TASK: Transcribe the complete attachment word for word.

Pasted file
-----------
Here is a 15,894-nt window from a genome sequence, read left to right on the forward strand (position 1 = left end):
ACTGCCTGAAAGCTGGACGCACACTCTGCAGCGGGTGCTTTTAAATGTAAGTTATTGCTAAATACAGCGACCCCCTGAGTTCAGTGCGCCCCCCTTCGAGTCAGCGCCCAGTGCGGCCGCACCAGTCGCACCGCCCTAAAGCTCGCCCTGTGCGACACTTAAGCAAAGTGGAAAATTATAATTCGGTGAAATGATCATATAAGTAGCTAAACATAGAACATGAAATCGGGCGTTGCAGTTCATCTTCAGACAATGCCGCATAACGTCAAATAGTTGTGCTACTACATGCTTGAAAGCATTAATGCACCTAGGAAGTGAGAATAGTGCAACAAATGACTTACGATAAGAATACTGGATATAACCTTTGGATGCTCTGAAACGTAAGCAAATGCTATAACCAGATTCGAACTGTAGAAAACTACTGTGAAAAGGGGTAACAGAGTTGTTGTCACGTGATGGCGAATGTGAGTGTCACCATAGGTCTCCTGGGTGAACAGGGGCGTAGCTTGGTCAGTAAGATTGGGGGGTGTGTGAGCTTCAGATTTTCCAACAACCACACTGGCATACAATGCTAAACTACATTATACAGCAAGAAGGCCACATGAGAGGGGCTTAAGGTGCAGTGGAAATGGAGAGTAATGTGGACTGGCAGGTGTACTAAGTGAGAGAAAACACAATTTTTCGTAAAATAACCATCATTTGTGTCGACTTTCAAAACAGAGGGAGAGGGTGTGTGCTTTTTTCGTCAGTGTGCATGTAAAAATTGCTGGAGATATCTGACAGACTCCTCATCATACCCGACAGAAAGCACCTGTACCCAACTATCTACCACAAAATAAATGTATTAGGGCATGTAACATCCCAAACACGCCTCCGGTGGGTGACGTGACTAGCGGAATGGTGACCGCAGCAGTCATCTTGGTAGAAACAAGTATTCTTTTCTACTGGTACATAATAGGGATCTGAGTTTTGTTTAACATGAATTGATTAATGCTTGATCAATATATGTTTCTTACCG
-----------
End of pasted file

Here is a 15,894-nt window from a genome sequence, read left to right on the forward strand (position 1 = left end):
ACTGCCTGAAAGCTGGACGCACACTCTGCAGCGGGTGCTTTTAAATGTAAGTTATTGCTAAATACAGCGACCCCCTGAGTTCAGTGCGCCCCCCTTCGAGTCAGCGCCCAGTGCGGCCGCACCAGTCGCACCGCCCTAAAGCTCGCCCTGTGCGACACTTAAGCAAAGTGGAAAATTATAATTCGGTGAAATGATCATATAAGTAGCTAAACATAGAACATGAAATCGGGCGTTGCAGTTCATCTTCAGACAATGCCGCATAACGTCAAATAGTTGTGCTACTACATGCTTGAAAGCATTAATGCACCTAGGAAGTGAGAATAGTGCAACAAATGACTTACGATAAGAATACTGGATATAACCTTTGGATGCTCTGAAACGTAAGCAAATGCTATAACCAGATTCGAACTGTAGAAAACTACTGTGAAAAGGGGTAACAGAGTTGTTGTCACGTGATGGCGAATGTGAGTGTCACCATAGGTCTCCTGGGTGAACAGGGGCGTAGCTTGGTCAGTAAGATTGGGGGGTGTGTGAGCTTCAGATTTTCCAACAACCACACTGGCATACAATGCTAAACTACATTATACAGCAAGAAGGCCACATGAGAGGGGCTTAAGGTGCAGTGGAAATGGAGAGTAATGTGGACTGGCAGGTGTACTAAGTGAGAGAAAACACAATTTTTCGTAAAATAACCATCATTTGTGTCGACTTTCAAAACAGAGGGAGAGGGTGTGTGCTTTTTTCGTCAGTGTGCATGTAAAAATTGCTGGAGATATCTGACAGACTCCTCATCATACCCGACAGAAAGCACCTGTACCCAACTATCTACCACAAAATAAATGTATTAGGGCATGTAACATCCCAAACACGCCTCCGGTGGGTGACGTGACTAGCGGAATGGTGACCGCAGCAGTCATCTTGGTAGAAACAAGTATTCTTTTCTACTGGTACATAATAGGGATCTGAGTTTTGTTTAACATGAATTGATTAATGCTTGATCAATATATGTTTCTTACCG